Even if I’m not bike packing, I still want to be able to change the layout to better suit what I’m doing. In the summer, I don’t need light mounts, and if I’m just out for the day I don’t carry luggage. Changing needs mean I’m always shuffling things around. Round, parallel bars equal more space and more flexibility regarding what goes where and when.
Novel things, or things peculiar to one brand
I’ve started out talking about handlebars, but it equally applies to brands with their own Bottom Bracket Standard, or who use only half the usual amount of fork.
I have nothing against innovation, but it might be better suited to ‘pure’ genres; let me explain. Imagine buying a gravel bike with an integrated cockpit arrangement or a fancy double-decker handlebar.
At first, everything is terrific, but then you notice your back starts aching on even short rides. You take the plunge and see a bike fitter who suggests you need to adjust your reach. On a standard bike, that means a new stem – £15 or so.
For want of a nail
Unfortunately, on your new fancy bike, that’s a whole new cockpit. To make matters worse it’s only available in carbon, only one company makes it, and as a result, it’s expensive. That leads to my next concern. What happens when they stop making the one bike that uses that handlebar? How long before that bar is no longer available. For want of replacement handlebars, is that bike now unusable?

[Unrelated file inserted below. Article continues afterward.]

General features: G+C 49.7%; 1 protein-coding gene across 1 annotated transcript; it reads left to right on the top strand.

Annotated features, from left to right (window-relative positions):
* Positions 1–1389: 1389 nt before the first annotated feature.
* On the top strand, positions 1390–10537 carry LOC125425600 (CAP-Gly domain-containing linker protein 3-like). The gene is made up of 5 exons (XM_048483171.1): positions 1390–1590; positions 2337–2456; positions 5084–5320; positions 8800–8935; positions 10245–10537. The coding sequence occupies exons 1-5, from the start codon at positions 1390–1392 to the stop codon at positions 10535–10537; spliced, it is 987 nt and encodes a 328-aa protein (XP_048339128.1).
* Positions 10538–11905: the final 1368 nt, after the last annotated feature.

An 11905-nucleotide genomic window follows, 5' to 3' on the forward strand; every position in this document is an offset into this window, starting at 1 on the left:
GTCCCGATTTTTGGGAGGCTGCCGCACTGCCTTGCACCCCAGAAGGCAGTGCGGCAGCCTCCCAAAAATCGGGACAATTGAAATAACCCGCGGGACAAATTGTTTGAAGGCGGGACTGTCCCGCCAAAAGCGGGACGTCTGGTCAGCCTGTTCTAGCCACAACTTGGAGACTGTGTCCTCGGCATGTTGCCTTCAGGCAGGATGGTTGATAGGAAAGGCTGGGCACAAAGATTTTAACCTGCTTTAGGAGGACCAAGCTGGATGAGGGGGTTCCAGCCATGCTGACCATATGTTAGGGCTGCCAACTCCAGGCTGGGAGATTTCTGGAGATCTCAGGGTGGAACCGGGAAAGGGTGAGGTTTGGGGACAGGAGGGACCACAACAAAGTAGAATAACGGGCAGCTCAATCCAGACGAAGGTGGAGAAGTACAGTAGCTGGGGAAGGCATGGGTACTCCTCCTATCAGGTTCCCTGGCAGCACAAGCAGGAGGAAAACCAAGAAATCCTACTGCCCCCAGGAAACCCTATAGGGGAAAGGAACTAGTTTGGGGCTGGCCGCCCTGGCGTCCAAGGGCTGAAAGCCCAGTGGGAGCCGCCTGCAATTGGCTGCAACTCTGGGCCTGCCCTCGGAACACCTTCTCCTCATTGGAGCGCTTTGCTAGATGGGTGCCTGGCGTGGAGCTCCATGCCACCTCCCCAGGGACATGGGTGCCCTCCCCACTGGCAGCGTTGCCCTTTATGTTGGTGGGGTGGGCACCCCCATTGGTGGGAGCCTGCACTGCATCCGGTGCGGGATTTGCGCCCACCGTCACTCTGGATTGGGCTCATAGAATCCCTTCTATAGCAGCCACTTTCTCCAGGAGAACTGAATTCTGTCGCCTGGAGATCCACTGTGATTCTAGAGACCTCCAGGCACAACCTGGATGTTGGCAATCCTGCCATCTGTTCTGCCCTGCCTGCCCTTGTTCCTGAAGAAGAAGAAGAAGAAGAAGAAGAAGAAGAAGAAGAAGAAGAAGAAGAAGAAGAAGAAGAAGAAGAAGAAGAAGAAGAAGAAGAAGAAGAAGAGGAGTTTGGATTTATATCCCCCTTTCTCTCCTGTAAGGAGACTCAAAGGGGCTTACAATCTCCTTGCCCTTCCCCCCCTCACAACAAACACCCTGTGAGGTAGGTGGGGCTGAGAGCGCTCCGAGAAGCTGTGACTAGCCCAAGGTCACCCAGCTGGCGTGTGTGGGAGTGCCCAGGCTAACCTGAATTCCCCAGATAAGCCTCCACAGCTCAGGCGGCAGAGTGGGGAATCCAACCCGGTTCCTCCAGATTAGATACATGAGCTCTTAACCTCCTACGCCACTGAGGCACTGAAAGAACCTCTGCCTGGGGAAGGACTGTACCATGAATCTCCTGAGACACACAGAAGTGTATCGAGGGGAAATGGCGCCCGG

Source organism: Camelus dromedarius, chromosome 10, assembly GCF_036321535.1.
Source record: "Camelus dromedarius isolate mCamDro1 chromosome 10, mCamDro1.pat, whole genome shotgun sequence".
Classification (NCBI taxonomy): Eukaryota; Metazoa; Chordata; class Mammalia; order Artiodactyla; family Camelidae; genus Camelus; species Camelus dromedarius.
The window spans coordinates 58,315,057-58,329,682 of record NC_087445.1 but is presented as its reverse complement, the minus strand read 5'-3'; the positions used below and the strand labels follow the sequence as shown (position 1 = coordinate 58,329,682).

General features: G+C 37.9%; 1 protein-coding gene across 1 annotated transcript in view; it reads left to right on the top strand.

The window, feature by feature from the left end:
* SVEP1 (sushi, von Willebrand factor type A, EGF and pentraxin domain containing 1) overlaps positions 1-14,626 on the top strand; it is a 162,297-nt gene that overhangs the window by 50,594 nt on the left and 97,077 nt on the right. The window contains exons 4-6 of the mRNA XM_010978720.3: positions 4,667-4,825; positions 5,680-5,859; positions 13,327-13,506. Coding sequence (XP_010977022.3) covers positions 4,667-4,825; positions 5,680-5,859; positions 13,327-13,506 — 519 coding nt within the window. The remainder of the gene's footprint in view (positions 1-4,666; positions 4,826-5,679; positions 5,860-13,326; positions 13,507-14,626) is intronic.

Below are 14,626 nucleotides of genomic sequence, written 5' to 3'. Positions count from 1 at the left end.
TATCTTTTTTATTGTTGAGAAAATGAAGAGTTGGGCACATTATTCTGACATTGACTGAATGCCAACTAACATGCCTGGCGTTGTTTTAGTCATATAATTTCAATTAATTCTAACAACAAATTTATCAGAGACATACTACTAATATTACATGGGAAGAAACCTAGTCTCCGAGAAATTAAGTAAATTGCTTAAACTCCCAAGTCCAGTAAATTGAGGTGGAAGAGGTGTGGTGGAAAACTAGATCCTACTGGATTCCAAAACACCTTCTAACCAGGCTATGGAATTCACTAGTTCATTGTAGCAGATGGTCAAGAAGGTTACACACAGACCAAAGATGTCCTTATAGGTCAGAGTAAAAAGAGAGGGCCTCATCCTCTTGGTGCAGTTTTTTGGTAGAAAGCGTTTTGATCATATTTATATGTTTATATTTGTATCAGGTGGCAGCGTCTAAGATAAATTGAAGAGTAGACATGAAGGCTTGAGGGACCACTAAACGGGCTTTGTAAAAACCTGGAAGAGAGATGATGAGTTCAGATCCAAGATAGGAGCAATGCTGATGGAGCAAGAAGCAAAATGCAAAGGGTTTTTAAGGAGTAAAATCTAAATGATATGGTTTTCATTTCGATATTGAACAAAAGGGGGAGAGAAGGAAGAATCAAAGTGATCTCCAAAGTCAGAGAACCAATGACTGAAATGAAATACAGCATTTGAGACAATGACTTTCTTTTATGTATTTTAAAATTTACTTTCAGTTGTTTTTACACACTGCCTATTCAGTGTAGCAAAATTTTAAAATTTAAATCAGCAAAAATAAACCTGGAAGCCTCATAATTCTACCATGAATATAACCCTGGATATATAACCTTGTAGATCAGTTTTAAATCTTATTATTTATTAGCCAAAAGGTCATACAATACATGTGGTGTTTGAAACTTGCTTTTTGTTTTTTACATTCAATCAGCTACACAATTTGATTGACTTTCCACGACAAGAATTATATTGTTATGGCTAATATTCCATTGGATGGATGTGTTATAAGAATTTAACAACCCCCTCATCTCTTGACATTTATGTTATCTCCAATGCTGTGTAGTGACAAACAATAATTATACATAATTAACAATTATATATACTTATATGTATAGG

In another scenario, you’re on the adventure ride of a lifetime when you have a catastrophic front wheel failure. On a standard bike, you might have a bit of ‘hike-a-bike’ until you reach a bike shop, but you can be confident they have a replacement and you’ll soon be on your way. If your bike uses a single-arm fork, the likelihood that a shop has a suitable wheel in stock are slim. It all starts to sound like ‘for want of a nail….’
The best isn’t always best
Your gravel bike is likely to have a hard life. Taking the odd spill is all part of the adventure rough and tumble mean things are more likely to break (or be broken) than on your road bike. What you can afford to buy, might be different to what you can afford to replace.
A groupset – less than the sum of its parts
Consider this. You save up and buy a new bike with the SRAM AXS. It’s excellent – everything you wanted, crisp gear changes, performance – you’re the envy of all your mates. Then one day you hit deep sand while out riding. You have an amazing crash (that nobody records) and somewhere along the way, the rear derailleur gets smashed. That is only the beginning of your woes. A quick search online tells you that a new rear derailleur is £600 (£350 for the Force AXS version).